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A Novel Transgenic Mouse Model of Cardiac Hypertrophy and Atrial Fibrillation

Cardiac hypertrophy is a major risk factor for the development of atrial fibrillation (AF). However, there are few animal models of AF associated with cardiac hypertrophy.  In this study, we describe the in vivo electrophysiological characteristics and histopathology of a mouse model of cardiac hypertrophy that develops AF.  Myostatin is a well-known negative regulator of skeletal muscle growth that was recently found to additionally regulate cardiac muscle growth.  Using cardiac-specific expression of the inhibitory myostatin pro-peptide, we generated transgenic (TG) mice with dominant-negative regulation of MSTN (DN-MSTN). One line (DN-MSTN TG13) displayed ventricular hypertrophy, as well as spontaneous AF on the surface electrocardiogram (ECG), and was further evaluated. DN-MSTN TG13 had normal systolic function, but displayed atrial enlargement on cardiac MRI, as well as atrial fibrosis histologically.  Baseline ECG revealed an increased P wave duration and QRS interval compared with wild-type littermate (WT) mice. Seven of 19 DN-MSTN TG13 mice had spontaneous or inducible AF, while none of the WT mice had atrial arrhythmias (p<0.05).  Connexin40 (Cx40) was decreased in DN-MSTN TG13 mice, even in the absence of AF or significant atrial fibrosis, raising the possibility that MSTN signaling may play a role in Cx40 down-regulation and the development of AF in this mouse model.  In conclusion, DN-MSTN TG13 mice represent a novel model of AF, in which molecular changes including an initial loss of Cx40 are noted prior to fibrosis and the development of atrial arrhythmias.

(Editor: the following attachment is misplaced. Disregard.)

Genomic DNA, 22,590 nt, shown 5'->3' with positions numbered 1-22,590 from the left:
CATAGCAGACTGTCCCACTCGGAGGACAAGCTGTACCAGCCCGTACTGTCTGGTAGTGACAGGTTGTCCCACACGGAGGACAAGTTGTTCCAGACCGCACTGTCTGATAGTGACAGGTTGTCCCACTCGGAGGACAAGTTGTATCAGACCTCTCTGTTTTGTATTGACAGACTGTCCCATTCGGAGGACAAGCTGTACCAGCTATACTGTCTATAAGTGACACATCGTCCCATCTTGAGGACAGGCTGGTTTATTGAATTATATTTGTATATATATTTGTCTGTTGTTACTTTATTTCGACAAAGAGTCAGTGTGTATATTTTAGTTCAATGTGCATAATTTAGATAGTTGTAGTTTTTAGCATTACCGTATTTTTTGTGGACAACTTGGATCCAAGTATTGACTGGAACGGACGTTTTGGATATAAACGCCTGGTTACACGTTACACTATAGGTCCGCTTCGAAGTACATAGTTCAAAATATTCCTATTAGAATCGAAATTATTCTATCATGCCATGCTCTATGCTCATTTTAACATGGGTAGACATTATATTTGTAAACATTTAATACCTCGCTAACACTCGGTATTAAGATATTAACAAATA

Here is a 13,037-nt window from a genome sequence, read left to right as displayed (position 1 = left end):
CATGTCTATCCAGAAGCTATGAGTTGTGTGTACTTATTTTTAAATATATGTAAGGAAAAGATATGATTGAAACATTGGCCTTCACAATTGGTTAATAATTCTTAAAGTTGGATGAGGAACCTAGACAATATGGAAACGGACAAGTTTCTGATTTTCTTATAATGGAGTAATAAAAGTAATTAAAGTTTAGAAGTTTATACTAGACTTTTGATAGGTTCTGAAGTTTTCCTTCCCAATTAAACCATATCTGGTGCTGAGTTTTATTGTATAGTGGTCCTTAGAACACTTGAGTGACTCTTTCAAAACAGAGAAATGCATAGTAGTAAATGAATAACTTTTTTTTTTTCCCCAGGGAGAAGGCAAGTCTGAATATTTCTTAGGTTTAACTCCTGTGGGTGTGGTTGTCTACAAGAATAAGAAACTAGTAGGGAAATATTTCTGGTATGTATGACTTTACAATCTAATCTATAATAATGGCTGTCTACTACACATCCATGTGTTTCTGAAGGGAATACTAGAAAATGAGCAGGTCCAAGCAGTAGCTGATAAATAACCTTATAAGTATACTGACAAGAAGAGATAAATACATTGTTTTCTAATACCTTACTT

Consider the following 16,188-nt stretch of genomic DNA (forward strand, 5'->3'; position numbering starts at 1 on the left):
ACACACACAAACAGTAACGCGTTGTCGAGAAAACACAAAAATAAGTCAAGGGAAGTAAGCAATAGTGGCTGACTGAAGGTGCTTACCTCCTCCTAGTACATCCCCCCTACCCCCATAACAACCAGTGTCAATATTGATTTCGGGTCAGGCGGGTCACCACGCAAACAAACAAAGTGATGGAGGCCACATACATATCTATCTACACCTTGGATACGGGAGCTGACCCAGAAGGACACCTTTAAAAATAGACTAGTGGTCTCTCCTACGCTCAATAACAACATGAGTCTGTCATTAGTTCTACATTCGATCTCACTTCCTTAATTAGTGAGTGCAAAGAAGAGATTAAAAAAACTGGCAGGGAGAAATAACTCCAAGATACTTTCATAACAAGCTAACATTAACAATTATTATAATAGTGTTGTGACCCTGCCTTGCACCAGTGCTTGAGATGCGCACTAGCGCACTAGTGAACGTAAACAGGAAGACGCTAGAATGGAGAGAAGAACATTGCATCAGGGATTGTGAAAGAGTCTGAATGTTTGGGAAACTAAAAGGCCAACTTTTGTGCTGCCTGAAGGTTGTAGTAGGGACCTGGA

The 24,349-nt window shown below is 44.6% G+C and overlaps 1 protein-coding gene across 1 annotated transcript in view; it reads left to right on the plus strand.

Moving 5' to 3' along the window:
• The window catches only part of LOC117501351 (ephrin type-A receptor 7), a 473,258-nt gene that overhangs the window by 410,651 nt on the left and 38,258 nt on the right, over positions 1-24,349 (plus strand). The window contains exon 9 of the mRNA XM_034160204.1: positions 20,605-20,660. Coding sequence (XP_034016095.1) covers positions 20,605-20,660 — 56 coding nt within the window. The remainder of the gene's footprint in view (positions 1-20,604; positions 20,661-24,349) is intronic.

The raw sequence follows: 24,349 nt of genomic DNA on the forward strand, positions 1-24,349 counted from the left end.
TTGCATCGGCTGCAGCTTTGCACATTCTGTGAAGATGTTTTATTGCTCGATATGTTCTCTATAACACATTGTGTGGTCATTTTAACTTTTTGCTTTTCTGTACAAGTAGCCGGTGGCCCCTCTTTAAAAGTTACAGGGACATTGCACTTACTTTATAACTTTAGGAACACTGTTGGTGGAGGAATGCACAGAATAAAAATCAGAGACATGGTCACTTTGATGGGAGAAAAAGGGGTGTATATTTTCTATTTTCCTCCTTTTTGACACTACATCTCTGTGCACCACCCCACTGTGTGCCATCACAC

Credits: Michael A. Rosenberg MD; Saumya Das MD, PhD; Pablo Quintero Pinzon MD; Ashley C. Knight BA; David E. Sosnovik MD; Patrick T. Ellinor MD, PhD; Anthony Rosenzweig MD

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